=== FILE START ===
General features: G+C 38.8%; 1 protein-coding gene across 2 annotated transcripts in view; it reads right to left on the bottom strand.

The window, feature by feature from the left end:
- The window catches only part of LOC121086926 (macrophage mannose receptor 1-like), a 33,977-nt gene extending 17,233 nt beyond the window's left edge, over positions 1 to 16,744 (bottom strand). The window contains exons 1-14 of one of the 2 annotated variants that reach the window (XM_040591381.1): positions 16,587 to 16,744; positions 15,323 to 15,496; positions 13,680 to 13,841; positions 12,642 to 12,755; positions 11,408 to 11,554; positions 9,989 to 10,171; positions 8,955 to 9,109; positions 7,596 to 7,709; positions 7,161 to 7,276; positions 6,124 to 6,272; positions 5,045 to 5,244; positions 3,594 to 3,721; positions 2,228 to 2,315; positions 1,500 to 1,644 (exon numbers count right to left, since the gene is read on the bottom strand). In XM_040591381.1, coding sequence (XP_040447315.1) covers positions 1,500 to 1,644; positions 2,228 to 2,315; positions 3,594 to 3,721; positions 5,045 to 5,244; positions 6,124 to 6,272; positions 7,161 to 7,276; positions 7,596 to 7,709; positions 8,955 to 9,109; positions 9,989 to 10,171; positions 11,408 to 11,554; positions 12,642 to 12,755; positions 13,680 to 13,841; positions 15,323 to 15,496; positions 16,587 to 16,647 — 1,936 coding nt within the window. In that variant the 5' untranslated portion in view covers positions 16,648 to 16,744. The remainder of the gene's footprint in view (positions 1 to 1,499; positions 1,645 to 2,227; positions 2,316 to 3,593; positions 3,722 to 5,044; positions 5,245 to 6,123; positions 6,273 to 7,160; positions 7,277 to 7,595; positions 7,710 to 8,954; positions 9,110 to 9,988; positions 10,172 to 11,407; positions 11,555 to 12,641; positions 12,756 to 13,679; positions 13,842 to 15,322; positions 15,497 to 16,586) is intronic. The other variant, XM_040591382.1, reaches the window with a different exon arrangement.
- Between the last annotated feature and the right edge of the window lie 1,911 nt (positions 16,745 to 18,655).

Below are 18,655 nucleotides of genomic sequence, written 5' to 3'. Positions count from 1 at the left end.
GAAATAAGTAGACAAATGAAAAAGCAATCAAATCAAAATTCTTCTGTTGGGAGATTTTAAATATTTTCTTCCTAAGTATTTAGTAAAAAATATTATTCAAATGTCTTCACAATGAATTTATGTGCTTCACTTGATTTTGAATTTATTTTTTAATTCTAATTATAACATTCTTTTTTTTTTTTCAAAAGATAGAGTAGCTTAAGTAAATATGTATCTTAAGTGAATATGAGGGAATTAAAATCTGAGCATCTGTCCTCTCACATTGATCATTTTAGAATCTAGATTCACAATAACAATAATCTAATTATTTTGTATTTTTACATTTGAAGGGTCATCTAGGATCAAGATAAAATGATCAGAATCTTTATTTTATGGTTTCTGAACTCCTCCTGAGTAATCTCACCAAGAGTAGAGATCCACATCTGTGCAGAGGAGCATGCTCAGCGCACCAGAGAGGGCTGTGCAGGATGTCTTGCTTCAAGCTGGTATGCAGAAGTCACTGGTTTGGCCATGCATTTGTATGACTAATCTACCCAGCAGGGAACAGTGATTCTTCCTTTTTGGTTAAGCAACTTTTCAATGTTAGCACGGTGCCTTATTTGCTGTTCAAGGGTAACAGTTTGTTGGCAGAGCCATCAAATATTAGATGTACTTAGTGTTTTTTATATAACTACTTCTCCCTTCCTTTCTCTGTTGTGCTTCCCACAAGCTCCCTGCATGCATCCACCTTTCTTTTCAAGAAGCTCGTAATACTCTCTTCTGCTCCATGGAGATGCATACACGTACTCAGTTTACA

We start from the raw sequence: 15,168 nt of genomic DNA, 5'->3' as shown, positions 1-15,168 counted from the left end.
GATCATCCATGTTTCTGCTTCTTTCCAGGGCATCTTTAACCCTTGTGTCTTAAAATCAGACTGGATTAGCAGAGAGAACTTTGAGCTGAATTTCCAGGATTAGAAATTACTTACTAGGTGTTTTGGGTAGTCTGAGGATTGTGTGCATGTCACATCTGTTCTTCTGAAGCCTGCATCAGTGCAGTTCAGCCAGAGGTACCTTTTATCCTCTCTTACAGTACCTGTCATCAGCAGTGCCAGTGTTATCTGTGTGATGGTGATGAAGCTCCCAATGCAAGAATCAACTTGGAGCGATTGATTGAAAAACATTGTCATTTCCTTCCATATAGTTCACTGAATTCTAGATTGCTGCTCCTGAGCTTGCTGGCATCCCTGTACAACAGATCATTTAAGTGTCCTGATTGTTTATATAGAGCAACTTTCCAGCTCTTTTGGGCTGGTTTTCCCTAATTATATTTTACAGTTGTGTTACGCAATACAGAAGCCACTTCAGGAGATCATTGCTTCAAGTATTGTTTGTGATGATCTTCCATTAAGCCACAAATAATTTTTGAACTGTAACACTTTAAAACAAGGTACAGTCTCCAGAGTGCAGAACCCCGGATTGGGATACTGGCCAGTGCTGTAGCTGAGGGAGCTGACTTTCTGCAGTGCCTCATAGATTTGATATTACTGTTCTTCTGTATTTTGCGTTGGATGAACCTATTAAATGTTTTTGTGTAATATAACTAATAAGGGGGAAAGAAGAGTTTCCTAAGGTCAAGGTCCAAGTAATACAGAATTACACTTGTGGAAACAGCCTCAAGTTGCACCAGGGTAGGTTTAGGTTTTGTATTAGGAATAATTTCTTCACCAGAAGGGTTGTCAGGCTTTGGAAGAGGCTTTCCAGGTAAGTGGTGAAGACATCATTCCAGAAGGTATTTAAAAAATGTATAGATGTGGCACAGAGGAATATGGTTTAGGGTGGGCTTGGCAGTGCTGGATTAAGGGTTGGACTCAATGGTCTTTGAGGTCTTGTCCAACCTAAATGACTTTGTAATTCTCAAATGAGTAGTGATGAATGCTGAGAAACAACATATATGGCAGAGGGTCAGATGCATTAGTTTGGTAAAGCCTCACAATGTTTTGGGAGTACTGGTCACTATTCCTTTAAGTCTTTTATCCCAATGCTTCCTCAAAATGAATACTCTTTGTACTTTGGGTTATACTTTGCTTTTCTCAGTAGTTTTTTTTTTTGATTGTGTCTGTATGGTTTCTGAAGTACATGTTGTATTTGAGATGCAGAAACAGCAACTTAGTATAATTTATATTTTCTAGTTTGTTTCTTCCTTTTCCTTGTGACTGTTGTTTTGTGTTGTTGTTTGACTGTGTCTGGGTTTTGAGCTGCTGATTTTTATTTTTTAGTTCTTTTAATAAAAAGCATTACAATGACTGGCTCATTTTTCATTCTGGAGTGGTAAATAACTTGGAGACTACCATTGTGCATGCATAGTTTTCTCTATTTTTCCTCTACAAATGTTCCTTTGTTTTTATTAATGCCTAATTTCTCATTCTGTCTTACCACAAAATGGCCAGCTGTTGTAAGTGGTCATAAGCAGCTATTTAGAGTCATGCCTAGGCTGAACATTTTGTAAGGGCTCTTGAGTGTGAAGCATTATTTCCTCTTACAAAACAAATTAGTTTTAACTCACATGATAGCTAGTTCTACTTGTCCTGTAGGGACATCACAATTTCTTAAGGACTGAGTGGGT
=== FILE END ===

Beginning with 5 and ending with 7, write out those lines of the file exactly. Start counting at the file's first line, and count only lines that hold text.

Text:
Below are 18,655 nucleotides of genomic sequence, written 5' to 3'. Positions count from 1 at the left end.
GAAATAAGTAGACAAATGAAAAAGCAATCAAATCAAAATTCTTCTGTTGGGAGATTTTAAATATTTTCTTCCTAAGTATTTAGTAAAAAATATTATTCAAATGTCTTCACAATGAATTTATGTGCTTCACTTGATTTTGAATTTATTTTTTAATTCTAATTATAACATTCTTTTTTTTTTTTCAAAAGATAGAGTAGCTTAAGTAAATATGTATCTTAAGTGAATATGAGGGAATTAAAATCTGAGCATCTGTCCTCTCACATTGATCATTTTAGAATCTAGATTCACAATAACAATAATCTAATTATTTTGTATTTTTACATTTGAAGGGTCATCTAGGATCAAGATAAAATGATCAGAATCTTTATTTTATGGTTTCTGAACTCCTCCTGAGTAATCTCACCAAGAGTAGAGATCCACATCTGTGCAGAGGAGCATGCTCAGCGCACCAGAGAGGGCTGTGCAGGATGTCTTGCTTCAAGCTGGTATGCAGAAGTCACTGGTTTGGCCATGCATTTGTATGACTAATCTACCCAGCAGGGAACAGTGATTCTTCCTTTTTGGTTAAGCAACTTTTCAATGTTAGCACGGTGCCTTATTTGCTGTTCAAGGGTAACAGTTTGTTGGCAGAGCCATCAAATATTAGATGTACTTAGTGTTTTTTATATAACTACTTCTCCCTTCCTTTCTCTGTTGTGCTTCCCACAAGCTCCCTGCATGCATCCACCTTTCTTTTCAAGAAGCTCGTAATACTCTCTTCTGCTCCATGGAGATGCATACACGTACTCAGTTTACA

We start from the raw sequence: 15,168 nt of genomic DNA, 5'->3' as shown, positions 1-15,168 counted from the left end.